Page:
What are moonshine pickles? Plus how to make it

Looking for a new way to decorate your Bloody Mary? Pickled moonshine may be the winner.

Have you ever wished that the taste of pickles was more noticeable? It’s time to give the boot (leg) to the usual dill ale pickles and welcome to the wonderful world of moonshine pickles.

What are moonshine pickles?

These fermented pickles are just what they sound like – dill pickles packed into moonshine. They are loaded with dill pickle flavor and packaged with high resistance.

Not only does it make a great garnish for a Bloody Mary, but it can also add a little something extra to your favorite burger or sandwich. The pickle-flavored dill moonshine also makes for a sharp pickle shot (which is usually a shot of liquor followed by a shot of brine).

Where to buy Moonshine Pickles

  • Old Moonshine Smoky Pickles: These 40-degree pickles are a bestseller at Ole Smokey, a distillery located in Gatlinburg, Tennessee.
  • Spicy moonshine pickles and smoky old smoky: This 40-proof offering from Ole Smokey takes their standard moonshine pickles and adds hot peppers to the mix. Not for the faint hearted!
  • Midnight dill pickles: Midnight Moon, which is made by Piedmont Distillers in North Carolina, is based on a moonshine recipe for race car driver Junior Johnson’s family. These wet pickles are blanched at 60 degrees.

How to make pickled moonshine

Pickled ingredients for moonshine on a marble surfaceSusan Bronson, Taste of Home


  • 6 to 8 pickled cucumbers (also called kirby, baby or salad cucumbers)
  • 1 teaspoon coriander (cumin) seeds
  • 1 teaspoon of dill seeds
  • 1 teaspoon of whole mustard seeds
  • 1 teaspoon whole pepper
  • 2 garlic cloves, peeled and mashed
  • 2 to 4 small sprigs fresh dill, thick stems removed
  • 1/4 teaspoon red pepper flakes (optional)
  • 750 ml jar of moonshine


  • 2 pint glass jars (or 1 liter jar)


Step 1: Clean the jars

Although you wouldn’t be canning these pickles and rather store them in the refrigerator, it’s important to clean out the jars first. You can choose to wash in hot soapy water, run them through a dishwasher cycle or boil them in water for 10 minutes.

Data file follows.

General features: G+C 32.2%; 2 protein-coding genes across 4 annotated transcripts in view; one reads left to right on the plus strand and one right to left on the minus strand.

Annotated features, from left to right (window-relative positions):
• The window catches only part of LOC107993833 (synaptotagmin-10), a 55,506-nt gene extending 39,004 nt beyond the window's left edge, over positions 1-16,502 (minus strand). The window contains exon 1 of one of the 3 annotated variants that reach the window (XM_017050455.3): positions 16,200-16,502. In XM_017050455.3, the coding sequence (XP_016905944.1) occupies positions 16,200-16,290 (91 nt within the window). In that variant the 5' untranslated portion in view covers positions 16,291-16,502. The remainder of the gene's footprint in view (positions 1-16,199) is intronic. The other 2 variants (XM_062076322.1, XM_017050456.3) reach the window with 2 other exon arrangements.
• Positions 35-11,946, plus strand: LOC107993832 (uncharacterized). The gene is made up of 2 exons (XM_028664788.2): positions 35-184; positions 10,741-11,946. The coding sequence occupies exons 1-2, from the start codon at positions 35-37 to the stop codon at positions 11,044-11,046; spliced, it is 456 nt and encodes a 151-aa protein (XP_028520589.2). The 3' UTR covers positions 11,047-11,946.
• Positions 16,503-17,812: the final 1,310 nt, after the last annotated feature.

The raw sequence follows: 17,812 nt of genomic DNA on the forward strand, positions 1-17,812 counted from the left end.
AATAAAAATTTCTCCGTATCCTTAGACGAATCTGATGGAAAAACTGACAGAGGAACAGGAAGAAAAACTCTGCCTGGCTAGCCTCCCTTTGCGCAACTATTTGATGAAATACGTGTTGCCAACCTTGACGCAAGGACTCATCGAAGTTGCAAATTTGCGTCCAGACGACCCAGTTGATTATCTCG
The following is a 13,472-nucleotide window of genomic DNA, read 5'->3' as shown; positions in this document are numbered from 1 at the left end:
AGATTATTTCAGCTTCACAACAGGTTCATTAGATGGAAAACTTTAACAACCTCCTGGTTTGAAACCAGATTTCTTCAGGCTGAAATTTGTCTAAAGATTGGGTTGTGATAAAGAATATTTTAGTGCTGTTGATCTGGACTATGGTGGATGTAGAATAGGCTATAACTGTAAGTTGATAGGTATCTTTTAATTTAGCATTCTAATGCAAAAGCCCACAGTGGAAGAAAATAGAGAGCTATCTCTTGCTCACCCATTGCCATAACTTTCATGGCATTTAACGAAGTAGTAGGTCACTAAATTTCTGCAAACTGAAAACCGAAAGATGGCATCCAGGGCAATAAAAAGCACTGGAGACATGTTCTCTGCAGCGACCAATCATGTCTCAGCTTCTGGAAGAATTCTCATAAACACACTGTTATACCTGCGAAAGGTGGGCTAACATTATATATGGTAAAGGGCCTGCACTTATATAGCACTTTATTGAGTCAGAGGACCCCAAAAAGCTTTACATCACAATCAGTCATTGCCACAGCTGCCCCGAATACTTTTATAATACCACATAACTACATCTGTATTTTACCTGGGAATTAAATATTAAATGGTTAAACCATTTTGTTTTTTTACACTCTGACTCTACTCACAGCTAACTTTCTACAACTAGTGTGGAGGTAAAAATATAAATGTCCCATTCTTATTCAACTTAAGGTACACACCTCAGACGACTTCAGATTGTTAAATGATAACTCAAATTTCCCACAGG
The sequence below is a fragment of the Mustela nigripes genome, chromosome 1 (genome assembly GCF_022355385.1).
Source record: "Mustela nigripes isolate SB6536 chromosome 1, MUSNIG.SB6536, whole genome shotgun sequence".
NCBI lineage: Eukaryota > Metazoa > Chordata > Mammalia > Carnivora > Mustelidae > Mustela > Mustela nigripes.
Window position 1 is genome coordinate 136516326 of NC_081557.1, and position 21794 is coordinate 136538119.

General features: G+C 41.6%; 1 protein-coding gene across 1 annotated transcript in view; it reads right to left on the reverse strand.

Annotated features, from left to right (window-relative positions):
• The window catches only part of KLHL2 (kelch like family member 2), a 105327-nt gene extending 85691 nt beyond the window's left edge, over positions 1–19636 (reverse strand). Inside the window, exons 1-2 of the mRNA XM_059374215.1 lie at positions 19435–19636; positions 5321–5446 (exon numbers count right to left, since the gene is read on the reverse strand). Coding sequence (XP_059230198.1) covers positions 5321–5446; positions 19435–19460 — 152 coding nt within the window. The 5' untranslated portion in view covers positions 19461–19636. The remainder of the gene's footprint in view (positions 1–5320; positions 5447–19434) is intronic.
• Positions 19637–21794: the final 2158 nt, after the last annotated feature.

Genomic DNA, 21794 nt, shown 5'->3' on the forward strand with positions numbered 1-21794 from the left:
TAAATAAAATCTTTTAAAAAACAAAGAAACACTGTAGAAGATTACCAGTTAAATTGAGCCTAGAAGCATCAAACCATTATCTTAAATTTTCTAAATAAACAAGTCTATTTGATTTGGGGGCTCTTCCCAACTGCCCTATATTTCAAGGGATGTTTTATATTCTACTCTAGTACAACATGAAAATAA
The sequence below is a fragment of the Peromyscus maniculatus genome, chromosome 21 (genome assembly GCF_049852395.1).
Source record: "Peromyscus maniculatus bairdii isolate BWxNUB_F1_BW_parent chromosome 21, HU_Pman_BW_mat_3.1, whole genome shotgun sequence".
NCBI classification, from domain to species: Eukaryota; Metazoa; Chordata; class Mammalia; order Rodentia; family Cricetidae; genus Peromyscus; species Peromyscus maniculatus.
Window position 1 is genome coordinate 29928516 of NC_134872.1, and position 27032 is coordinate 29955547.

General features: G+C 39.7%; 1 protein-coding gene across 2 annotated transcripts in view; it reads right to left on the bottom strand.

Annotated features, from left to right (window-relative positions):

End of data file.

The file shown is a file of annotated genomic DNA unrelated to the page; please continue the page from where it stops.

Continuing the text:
Step two: prepare the cucumbers

Wash and dry the cucumber. Use a sharp knife to cut off the flower end of each cucumber. (The flower end is the end with a jagged spot instead of an indentation.) Then chop the pickles into vertical spears. sit aside.

Step Three: Add the herbs and spices to the jars

Herbs and spices in a glass jarSusan Bronson, Taste of Home

Add 1/2 teaspoon coriander seeds, 1/2 teaspoon dill seeds, 1/2 teaspoon whole mustard seeds, 1/2 teaspoon paprika, a crushed garlic clove, and a few sprigs of fresh dill to each pint jar. If you want to add a little more heat, add 1/8 teaspoon of red pepper flakes.

Step 3: Fill the jars with cucumbers

Add the crushed cucumbers to the jars, trimming the ends as necessary to fit.

Step 4: Top with moonshine

Pickled moonshine in a glass jar

Susan Bronson, Taste of Home

Add enough moonshine to each jar to completely cover the cucumbers. Cover and store in the refrigerator, shaking once daily for seven days. Then have fun!

Tips for making pickled moonshine

Pickled moonshine in a glass jar on a white topSusan Bronson, Taste of Home

  • Use the freshest cucumbers you can find. It should be firm to the touch.
  • Don’t skip trimming the tip of the flower. This finish contains an enzyme that softens pickles over time.
  • For a purer dill flavor, avoid eating the garlic clove.
  • Want to make pickled moonshine but don’t have all the extra ingredients on hand? Try making a simpler mix of dill pickle and color. Just filter the pickle jar and replace the pickle with moonshine. (If you’re reusing pickle jars, be sure to mark on the label that it’s made with moonshine!) Give it a few days in the refrigerator for the flavors to meld before digging in.

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